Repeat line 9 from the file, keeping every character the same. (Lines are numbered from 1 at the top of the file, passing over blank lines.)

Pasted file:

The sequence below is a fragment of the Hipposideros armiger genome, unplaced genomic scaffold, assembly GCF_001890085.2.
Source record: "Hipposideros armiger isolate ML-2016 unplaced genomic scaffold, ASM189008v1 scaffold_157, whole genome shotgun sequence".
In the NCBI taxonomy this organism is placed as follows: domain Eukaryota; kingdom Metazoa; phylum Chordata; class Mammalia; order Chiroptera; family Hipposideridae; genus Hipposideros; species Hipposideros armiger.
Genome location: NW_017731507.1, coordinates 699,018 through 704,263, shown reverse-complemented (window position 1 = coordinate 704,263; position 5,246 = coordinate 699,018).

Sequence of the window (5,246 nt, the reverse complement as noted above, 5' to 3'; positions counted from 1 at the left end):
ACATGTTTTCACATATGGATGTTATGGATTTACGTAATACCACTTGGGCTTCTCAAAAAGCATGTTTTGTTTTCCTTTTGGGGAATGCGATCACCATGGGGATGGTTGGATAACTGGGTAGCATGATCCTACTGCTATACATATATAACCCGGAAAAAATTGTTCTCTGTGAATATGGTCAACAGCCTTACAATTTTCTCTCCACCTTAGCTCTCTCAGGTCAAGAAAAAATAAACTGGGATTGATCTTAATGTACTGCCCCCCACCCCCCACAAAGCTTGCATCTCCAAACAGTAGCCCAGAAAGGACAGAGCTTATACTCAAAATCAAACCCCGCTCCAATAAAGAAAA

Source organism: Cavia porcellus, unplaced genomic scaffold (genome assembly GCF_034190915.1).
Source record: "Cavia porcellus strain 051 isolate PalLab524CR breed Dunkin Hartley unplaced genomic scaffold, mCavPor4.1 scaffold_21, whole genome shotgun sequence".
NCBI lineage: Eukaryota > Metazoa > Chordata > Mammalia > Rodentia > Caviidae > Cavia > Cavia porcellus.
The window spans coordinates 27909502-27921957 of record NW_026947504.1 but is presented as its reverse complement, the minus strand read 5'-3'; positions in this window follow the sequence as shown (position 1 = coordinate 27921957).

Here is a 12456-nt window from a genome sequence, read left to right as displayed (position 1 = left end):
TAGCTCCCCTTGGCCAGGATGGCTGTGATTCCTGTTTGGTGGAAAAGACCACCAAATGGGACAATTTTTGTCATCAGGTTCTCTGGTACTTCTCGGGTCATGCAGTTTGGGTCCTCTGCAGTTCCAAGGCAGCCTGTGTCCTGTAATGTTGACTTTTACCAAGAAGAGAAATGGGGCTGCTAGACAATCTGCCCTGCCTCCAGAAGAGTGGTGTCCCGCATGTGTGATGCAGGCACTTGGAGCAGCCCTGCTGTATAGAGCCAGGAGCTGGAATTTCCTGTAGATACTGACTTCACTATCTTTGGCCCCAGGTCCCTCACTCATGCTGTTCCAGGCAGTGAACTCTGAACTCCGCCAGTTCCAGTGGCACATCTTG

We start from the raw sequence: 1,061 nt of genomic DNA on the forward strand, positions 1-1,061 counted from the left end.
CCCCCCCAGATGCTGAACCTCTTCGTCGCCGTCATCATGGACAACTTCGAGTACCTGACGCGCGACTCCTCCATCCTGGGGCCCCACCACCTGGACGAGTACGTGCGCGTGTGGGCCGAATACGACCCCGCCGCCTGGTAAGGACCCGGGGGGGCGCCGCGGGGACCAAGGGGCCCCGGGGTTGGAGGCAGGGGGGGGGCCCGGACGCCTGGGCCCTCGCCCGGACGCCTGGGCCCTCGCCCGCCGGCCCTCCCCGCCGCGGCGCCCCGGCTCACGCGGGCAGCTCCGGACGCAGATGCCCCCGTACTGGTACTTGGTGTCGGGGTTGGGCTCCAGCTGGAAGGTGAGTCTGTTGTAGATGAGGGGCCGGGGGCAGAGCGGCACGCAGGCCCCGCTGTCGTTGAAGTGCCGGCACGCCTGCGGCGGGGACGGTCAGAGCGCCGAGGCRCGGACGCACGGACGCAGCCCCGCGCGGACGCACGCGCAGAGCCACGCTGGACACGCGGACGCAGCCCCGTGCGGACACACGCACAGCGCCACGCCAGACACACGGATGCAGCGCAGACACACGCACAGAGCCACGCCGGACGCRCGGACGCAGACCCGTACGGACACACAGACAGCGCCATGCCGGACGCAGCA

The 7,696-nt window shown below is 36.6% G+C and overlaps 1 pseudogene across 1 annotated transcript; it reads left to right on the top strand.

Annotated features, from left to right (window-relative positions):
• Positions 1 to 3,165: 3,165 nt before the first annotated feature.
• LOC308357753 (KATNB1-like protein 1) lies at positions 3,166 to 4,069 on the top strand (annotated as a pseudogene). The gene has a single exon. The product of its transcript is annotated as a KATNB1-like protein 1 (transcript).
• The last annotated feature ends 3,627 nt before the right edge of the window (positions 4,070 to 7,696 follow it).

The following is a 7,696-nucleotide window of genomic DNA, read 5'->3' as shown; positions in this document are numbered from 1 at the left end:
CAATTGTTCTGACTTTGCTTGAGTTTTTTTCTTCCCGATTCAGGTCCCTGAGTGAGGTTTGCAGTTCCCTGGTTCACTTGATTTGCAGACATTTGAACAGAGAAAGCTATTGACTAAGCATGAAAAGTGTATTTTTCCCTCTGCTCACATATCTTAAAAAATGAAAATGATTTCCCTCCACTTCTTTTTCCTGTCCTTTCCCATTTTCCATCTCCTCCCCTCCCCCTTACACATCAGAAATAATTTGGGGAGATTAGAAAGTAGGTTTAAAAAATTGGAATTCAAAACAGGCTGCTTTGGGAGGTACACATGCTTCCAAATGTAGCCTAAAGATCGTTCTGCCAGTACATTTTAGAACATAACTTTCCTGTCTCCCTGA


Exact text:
NCBI lineage: Eukaryota > Metazoa > Chordata > Mammalia > Rodentia > Caviidae > Cavia > Cavia porcellus.